Bioethics as the ‘Third Culture’: Integrating Science and Humanities, Preventing ‘Normative Violence’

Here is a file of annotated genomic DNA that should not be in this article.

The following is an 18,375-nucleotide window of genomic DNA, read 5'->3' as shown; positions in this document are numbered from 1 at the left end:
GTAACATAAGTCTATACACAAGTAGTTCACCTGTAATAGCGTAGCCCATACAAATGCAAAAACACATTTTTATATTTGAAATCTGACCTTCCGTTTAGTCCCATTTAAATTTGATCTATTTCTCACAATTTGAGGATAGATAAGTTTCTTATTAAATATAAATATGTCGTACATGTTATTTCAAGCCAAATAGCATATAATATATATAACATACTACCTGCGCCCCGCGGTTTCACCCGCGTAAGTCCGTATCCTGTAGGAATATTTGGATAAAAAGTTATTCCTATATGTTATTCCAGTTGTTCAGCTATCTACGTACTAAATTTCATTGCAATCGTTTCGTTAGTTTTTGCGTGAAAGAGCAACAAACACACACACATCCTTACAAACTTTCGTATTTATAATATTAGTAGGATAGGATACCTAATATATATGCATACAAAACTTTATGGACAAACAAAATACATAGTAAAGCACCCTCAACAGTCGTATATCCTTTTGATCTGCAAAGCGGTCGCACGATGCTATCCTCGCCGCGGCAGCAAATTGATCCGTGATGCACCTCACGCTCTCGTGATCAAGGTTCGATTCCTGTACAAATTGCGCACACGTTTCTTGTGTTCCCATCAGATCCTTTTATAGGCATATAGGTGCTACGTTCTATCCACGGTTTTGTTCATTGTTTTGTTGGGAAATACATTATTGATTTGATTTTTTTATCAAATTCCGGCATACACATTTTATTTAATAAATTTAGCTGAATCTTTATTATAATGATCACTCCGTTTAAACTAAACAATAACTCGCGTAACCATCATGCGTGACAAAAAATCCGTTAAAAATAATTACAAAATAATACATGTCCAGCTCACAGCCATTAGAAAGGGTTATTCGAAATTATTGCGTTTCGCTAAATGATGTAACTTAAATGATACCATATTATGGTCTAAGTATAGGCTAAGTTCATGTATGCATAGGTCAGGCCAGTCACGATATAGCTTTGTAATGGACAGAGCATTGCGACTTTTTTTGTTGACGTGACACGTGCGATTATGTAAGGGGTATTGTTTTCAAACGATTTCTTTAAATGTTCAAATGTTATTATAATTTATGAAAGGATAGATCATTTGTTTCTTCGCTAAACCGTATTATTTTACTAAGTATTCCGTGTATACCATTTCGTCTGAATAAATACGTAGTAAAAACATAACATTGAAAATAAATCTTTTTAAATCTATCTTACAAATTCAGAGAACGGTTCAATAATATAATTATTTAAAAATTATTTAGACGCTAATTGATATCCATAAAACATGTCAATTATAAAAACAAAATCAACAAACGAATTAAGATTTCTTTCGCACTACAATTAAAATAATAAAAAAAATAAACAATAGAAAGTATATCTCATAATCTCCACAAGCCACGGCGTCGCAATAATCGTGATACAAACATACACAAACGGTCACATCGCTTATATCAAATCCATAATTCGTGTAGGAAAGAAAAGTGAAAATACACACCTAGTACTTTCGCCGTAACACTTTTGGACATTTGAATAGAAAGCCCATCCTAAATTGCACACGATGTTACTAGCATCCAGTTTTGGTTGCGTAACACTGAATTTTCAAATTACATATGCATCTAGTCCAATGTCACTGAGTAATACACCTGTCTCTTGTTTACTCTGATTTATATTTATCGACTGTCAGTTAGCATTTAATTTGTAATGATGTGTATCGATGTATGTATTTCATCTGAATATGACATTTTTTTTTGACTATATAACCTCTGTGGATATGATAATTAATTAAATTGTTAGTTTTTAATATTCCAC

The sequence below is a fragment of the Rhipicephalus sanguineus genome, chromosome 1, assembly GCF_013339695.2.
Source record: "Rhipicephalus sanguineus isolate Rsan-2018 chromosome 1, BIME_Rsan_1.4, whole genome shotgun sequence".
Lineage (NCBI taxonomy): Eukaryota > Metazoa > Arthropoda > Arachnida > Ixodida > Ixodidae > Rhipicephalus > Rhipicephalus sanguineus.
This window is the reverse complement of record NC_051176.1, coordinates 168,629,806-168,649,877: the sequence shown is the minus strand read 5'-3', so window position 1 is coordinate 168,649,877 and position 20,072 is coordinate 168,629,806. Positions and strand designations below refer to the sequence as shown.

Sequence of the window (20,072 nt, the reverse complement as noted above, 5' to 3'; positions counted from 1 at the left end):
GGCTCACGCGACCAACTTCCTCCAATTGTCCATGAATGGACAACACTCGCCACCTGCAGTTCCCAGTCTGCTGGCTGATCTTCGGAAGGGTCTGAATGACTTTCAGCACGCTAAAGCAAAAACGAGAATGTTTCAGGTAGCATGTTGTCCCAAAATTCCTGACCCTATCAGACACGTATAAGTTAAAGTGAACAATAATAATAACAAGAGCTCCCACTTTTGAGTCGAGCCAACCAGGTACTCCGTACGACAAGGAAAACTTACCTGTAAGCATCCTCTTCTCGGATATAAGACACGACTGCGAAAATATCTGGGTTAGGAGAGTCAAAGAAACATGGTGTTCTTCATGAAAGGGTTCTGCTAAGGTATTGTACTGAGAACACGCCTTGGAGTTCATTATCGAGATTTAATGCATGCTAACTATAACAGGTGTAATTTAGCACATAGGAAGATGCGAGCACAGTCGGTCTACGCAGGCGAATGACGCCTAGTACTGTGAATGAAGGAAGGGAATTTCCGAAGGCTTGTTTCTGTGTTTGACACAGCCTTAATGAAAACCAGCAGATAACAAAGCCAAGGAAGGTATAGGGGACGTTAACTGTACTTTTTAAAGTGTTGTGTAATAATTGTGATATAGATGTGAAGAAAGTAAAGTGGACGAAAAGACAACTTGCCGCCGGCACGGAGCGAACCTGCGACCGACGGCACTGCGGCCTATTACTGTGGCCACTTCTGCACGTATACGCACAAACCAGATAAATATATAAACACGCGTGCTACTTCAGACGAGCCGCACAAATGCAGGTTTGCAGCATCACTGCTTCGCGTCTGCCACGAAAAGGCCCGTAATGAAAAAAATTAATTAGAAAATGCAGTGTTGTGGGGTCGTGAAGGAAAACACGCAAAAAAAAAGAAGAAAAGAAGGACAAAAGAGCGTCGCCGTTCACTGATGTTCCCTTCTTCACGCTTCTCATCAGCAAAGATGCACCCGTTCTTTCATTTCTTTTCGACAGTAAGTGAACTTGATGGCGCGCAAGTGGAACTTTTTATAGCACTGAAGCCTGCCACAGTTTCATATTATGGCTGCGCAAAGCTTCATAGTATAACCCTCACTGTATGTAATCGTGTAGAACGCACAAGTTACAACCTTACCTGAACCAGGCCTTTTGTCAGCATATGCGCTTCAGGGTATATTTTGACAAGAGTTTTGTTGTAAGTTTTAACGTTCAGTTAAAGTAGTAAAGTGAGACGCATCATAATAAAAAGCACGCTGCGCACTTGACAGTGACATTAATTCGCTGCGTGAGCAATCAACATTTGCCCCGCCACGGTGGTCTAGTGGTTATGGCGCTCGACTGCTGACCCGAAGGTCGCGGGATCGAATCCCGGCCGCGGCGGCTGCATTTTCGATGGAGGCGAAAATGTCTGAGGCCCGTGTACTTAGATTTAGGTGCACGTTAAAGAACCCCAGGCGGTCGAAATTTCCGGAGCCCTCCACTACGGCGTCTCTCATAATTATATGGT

Integrative Bioethics engages in descriptive and normative fields, or in two cultures, as Snow puts it in The Two Cultures and the Scientific Revolution, announcing though, in his later writings the emergence of a third culture that can mediate between the two. Thomas Kuhn in The Structure of Scientific Revolutions exposes the practice of a new paradigm of the teaching of history describing in fact the relation of science and humanities in the positivist era. The long standing reasons-causes debate that lay the groundwork of the implied incompatibility of the two cultures, as it reflects on the Collingwoodian anti-causalism of the philosophy of history, against Davidsonian causalism, may elucidate the problem of the ‘marriage’ of cultures. Taking a look on Collingwood’s absolute presuppositions and Carnap’s external to linguistic frameworks questions, will help us investigate the possibility of a coherent framework for integrated Bioethics. Can we frame a transdisciplinary field, where science and humanities as collaborating social practices, or as a new ‘cultural policy’ (according to Richard Rorty), will abstain from normative violence against each other?